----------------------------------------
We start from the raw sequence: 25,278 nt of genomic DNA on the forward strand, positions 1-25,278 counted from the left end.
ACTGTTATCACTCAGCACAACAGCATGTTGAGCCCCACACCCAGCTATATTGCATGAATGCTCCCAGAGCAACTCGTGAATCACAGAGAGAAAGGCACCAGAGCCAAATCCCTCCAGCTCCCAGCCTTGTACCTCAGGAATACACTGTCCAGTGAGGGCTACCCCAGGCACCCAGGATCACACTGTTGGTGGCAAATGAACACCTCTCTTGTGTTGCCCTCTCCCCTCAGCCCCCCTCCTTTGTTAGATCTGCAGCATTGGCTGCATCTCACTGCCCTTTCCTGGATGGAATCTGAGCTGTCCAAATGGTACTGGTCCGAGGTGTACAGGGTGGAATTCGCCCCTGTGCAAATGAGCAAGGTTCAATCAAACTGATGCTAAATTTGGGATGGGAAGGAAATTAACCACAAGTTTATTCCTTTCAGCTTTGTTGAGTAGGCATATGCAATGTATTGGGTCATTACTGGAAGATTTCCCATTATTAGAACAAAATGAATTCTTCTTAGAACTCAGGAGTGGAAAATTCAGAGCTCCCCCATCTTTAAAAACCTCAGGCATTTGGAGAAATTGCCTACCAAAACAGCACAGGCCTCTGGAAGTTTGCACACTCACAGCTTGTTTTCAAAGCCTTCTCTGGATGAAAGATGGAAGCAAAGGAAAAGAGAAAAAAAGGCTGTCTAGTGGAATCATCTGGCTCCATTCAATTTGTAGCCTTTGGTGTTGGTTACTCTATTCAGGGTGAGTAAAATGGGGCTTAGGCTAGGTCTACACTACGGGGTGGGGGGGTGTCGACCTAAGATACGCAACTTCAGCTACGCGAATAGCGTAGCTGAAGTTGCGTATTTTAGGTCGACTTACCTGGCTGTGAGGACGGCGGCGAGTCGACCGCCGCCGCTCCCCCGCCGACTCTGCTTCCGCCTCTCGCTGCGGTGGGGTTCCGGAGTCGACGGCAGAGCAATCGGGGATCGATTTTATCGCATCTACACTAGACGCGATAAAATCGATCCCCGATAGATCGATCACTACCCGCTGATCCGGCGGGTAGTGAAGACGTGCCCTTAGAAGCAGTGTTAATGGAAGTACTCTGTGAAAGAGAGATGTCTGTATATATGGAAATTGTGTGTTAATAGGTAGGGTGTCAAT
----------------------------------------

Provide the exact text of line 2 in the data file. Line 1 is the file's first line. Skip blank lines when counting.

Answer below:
ACTGTTATCACTCAGCACAACAGCATGTTGAGCCCCACACCCAGCTATATTGCATGAATGCTCCCAGAGCAACTCGTGAATCACAGAGAGAAAGGCACCAGAGCCAAATCCCTCCAGCTCCCAGCCTTGTACCTCAGGAATACACTGTCCAGTGAGGGCTACCCCAGGCACCCAGGATCACACTGTTGGTGGCAAATGAACACCTCTCTTGTGTTGCCCTCTCCCCTCAGCCCCCCTCCTTTGTTAGATCTGCAGCATTGGCTGCATCTCACTGCCCTTTCCTGGATGGAATCTGAGCTGTCCAAATGGTACTGGTCCGAGGTGTACAGGGTGGAATTCGCCCCTGTGCAAATGAGCAAGGTTCAATCAAACTGATGCTAAATTTGGGATGGGAAGGAAATTAACCACAAGTTTATTCCTTTCAGCTTTGTTGAGTAGGCATATGCAATGTATTGGGTCATTACTGGAAGATTTCCCATTATTAGAACAAAATGAATTCTTCTTAGAACTCAGGAGTGGAAAATTCAGAGCTCCCCCATCTTTAAAAACCTCAGGCATTTGGAGAAATTGCCTACCAAAACAGCACAGGCCTCTGGAAGTTTGCACACTCACAGCTTGTTTTCAAAGCCTTCTCTGGATGAAAGATGGAAGCAAAGGAAAAGAGAAAAAAAGGCTGTCTAGTGGAATCATCTGGCTCCATTCAATTTGTAGCCTTTGGTGTTGGTTACTCTATTCAGGGTGAGTAAAATGGGGCTTAGGCTAGGTCTACACTACGGGGTGGGGGGGTGTCGACCTAAGATACGCAACTTCAGCTACGCGAATAGCGTAGCTGAAGTTGCGTATTTTAGGTCGACTTACCTGGCTGTGAGGACGGCGGCGAGTCGACCGCCGCCGCTCCCCCGCCGACTCTGCTTCCGCCTCTCGCTGCGGTGGGGTTCCGGAGTCGACGGCAGAGCAATCGGGGATCGATTTTATCGCATCTACACTAGACGCGATAAAATCGATCCCCGATAGATCGATCACTACCCGCTGATCCGGCGGGTAGTGAAGACGTGCCCTTAGAAGCAGTGTTAATGGAAGTACTCTGTGAAAGAGAGATGTCTGTATATATGGAAATTGTGTGTTAATAGGTAGGGTGTCAAT